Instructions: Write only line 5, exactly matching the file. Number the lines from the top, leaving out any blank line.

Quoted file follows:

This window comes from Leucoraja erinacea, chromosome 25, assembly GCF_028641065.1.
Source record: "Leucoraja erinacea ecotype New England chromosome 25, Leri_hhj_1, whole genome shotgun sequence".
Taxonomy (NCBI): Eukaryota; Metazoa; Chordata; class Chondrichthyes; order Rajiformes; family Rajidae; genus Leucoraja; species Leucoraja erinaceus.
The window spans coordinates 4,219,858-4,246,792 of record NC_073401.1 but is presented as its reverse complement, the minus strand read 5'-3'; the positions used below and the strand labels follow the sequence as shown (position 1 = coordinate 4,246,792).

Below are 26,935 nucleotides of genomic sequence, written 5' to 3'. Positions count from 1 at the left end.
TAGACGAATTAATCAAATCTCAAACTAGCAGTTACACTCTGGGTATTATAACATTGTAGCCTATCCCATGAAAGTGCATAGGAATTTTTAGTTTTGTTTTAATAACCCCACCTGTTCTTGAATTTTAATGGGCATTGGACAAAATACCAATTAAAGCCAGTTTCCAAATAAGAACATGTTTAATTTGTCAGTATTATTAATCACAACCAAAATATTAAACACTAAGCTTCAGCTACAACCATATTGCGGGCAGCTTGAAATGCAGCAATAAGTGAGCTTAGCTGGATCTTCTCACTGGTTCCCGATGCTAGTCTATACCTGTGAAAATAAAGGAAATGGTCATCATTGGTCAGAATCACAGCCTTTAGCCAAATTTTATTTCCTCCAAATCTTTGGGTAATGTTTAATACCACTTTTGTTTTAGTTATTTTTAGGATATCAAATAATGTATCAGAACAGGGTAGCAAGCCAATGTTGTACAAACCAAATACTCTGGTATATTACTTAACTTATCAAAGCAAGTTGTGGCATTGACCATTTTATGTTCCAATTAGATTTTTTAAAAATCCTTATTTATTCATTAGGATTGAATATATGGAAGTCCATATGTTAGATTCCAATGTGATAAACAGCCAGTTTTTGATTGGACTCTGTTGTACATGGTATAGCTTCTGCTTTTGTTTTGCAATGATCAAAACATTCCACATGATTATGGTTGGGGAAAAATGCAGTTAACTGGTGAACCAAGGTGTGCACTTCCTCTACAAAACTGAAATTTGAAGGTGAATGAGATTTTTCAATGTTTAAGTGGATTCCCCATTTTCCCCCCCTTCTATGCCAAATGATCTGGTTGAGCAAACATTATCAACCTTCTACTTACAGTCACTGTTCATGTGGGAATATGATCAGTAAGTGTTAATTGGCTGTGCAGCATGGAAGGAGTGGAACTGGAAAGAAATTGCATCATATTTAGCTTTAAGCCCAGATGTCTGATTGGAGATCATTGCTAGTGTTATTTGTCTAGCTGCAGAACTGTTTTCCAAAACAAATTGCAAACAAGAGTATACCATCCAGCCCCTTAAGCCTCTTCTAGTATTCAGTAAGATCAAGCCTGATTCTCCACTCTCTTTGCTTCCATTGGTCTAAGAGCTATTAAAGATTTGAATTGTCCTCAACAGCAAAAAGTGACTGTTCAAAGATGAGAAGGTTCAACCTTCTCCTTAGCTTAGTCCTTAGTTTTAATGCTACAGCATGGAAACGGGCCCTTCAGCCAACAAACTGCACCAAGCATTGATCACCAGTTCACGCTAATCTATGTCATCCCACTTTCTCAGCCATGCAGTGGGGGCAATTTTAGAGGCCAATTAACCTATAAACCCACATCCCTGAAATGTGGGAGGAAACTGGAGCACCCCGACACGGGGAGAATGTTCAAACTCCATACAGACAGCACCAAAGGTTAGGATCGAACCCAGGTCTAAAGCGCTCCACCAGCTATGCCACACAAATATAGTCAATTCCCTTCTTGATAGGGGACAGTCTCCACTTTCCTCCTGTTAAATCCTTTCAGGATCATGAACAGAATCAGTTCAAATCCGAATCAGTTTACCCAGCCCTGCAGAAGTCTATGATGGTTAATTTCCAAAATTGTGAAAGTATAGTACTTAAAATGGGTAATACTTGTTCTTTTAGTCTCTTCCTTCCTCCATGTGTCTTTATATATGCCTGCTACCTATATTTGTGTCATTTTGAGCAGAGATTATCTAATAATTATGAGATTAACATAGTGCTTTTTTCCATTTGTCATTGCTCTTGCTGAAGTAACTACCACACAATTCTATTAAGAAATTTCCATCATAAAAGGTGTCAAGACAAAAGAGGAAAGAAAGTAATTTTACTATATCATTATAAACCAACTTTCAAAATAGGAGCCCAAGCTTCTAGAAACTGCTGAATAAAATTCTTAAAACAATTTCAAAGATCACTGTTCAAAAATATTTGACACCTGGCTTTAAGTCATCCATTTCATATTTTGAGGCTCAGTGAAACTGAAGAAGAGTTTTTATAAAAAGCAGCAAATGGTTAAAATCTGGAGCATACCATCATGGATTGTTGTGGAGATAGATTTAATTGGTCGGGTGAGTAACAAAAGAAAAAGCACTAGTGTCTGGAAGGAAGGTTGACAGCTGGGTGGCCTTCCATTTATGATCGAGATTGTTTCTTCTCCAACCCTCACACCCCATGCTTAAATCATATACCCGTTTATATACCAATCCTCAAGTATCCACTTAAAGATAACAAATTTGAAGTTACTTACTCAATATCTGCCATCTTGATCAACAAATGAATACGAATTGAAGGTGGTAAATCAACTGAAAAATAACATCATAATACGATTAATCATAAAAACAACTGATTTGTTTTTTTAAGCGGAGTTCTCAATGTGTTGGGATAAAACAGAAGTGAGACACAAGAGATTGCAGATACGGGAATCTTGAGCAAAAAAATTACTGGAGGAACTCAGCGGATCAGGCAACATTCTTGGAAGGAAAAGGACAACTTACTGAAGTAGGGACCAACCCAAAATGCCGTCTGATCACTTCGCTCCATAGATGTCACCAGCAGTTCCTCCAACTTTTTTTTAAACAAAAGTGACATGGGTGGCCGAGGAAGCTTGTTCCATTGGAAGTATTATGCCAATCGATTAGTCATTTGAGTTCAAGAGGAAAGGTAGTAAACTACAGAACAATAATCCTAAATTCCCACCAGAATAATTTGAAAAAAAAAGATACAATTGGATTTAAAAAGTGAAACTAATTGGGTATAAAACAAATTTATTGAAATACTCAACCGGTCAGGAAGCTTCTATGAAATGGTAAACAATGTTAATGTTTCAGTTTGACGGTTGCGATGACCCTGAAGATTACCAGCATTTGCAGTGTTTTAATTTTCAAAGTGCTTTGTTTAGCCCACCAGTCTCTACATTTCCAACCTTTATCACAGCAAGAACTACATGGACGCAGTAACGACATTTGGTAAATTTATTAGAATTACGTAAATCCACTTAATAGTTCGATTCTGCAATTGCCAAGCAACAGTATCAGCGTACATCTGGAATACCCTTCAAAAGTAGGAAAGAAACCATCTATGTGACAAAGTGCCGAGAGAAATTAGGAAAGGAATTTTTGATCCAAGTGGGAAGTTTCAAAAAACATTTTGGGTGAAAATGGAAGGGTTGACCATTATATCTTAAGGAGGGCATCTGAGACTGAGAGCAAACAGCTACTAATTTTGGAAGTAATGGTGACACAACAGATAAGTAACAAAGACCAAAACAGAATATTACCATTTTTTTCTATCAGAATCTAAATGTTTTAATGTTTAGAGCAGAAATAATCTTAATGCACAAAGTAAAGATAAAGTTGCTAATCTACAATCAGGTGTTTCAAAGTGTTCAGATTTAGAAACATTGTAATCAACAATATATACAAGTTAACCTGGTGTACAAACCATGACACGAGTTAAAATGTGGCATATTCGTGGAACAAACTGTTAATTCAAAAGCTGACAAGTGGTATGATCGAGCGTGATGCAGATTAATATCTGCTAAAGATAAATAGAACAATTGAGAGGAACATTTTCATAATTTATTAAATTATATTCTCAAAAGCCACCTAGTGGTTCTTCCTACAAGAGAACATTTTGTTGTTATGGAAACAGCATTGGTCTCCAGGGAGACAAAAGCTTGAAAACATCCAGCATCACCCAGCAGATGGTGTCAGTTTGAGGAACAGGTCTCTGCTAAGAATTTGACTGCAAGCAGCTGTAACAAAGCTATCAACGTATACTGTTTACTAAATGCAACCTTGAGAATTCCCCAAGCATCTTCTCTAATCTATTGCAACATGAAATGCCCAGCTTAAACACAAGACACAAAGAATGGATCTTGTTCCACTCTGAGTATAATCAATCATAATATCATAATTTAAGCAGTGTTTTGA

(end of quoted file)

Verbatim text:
Below are 26,935 nucleotides of genomic sequence, written 5' to 3'. Positions count from 1 at the left end.